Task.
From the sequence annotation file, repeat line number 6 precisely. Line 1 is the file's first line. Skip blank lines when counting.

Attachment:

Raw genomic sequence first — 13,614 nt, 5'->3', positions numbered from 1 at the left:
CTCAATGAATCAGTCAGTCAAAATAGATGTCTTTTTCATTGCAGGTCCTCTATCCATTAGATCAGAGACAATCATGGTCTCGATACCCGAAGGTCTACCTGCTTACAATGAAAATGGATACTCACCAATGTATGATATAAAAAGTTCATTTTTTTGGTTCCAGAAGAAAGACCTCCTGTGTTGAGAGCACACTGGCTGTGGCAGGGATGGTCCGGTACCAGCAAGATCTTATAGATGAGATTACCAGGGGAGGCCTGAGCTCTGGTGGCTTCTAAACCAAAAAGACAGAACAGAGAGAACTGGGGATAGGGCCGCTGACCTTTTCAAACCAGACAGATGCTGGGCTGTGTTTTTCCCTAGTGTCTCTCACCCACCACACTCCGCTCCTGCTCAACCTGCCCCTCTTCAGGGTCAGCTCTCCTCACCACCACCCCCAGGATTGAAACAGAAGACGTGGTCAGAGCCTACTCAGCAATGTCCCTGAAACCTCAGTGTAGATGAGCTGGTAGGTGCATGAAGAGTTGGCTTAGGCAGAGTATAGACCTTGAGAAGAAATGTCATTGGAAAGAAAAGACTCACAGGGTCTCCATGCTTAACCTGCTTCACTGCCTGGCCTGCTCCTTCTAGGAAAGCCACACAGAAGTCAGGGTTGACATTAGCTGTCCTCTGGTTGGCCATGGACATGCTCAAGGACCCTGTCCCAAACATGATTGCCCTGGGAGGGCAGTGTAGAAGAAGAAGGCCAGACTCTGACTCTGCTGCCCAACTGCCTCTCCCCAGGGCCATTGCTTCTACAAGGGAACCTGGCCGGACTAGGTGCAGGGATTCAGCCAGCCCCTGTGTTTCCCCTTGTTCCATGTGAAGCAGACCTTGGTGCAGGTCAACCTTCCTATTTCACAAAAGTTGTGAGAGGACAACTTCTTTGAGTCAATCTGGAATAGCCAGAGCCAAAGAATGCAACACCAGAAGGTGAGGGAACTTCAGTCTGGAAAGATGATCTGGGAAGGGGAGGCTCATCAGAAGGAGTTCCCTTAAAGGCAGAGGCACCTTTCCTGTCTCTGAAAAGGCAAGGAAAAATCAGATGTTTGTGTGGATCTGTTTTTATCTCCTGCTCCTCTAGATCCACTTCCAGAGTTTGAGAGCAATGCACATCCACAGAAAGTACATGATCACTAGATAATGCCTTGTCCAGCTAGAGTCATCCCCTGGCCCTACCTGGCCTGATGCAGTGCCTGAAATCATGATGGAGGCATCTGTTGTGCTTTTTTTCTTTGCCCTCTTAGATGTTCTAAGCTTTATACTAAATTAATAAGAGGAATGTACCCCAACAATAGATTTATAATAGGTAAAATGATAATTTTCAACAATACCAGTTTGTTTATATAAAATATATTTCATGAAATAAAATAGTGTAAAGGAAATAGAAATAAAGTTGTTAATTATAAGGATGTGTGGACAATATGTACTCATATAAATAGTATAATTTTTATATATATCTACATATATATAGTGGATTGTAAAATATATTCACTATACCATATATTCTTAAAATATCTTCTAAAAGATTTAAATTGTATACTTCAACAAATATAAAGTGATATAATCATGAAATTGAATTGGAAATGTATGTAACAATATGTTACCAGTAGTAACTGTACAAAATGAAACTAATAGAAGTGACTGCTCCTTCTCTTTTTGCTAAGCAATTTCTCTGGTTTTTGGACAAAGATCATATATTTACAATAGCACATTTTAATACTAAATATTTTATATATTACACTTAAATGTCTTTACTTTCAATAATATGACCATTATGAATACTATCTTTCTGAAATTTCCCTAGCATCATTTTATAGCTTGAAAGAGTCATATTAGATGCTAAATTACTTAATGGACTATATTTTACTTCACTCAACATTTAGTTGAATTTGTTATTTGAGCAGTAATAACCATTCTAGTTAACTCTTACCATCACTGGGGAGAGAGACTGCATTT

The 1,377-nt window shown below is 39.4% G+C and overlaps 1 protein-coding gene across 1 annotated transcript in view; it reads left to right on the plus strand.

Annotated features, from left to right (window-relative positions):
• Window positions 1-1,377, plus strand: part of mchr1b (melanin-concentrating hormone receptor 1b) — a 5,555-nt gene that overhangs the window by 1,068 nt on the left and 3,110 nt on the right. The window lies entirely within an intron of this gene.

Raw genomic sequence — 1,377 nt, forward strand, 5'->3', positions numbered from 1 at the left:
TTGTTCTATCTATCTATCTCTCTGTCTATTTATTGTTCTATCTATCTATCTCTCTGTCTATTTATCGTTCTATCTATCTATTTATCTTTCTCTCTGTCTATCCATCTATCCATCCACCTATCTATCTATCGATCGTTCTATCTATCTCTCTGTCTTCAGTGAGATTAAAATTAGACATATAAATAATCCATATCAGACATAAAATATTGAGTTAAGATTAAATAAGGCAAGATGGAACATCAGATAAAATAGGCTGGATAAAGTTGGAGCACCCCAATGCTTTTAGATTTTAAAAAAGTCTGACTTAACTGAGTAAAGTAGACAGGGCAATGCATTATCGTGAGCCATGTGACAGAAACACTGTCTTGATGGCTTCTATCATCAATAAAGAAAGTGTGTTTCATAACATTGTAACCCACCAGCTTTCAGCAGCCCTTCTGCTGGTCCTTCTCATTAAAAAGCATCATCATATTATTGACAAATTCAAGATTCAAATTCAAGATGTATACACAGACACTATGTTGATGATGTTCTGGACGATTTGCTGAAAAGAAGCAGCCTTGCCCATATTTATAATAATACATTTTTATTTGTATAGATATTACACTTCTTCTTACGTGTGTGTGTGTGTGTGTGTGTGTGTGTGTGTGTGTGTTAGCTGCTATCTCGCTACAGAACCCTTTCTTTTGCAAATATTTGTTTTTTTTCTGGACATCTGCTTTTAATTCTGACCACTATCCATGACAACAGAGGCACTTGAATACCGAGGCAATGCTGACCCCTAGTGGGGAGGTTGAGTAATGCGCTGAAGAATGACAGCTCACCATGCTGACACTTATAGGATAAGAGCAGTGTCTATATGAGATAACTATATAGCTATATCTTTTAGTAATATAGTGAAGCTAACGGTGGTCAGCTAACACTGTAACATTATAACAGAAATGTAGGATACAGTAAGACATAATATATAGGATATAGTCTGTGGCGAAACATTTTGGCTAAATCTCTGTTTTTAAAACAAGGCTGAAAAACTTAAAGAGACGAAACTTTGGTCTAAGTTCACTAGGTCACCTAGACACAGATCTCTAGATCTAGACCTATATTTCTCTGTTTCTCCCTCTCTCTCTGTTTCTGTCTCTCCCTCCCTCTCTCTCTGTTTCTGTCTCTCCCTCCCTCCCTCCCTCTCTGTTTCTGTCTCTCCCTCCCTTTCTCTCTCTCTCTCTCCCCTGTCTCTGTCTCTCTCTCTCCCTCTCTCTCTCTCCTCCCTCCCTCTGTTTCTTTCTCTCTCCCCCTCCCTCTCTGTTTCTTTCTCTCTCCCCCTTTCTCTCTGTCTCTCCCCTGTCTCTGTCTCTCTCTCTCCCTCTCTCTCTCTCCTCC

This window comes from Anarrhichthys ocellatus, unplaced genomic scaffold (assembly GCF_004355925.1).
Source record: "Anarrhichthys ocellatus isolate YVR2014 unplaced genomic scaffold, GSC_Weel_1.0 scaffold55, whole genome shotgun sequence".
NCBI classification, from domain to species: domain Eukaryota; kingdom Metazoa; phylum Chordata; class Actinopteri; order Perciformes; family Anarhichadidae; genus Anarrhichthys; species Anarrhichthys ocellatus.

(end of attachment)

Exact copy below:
Raw genomic sequence — 1,377 nt, forward strand, 5'->3', positions numbered from 1 at the left: